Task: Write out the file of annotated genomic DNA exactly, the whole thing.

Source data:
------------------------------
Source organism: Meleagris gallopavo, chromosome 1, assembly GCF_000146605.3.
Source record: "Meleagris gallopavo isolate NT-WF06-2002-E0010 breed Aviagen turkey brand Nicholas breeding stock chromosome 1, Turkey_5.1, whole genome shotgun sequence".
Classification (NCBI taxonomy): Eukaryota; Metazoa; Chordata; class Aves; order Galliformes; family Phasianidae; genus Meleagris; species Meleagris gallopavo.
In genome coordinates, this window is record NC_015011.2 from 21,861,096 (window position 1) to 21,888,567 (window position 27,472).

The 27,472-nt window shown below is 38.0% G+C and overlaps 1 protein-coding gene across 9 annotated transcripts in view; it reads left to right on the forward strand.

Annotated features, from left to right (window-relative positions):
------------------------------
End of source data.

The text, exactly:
Source organism: Meleagris gallopavo, chromosome 1, assembly GCF_000146605.3.
Source record: "Meleagris gallopavo isolate NT-WF06-2002-E0010 breed Aviagen turkey brand Nicholas breeding stock chromosome 1, Turkey_5.1, whole genome shotgun sequence".
Classification (NCBI taxonomy): Eukaryota; Metazoa; Chordata; class Aves; order Galliformes; family Phasianidae; genus Meleagris; species Meleagris gallopavo.
In genome coordinates, this window is record NC_015011.2 from 21,861,096 (window position 1) to 21,888,567 (window position 27,472).

The 27,472-nt window shown below is 38.0% G+C and overlaps 1 protein-coding gene across 9 annotated transcripts in view; it reads left to right on the forward strand.

Annotated features, from left to right (window-relative positions):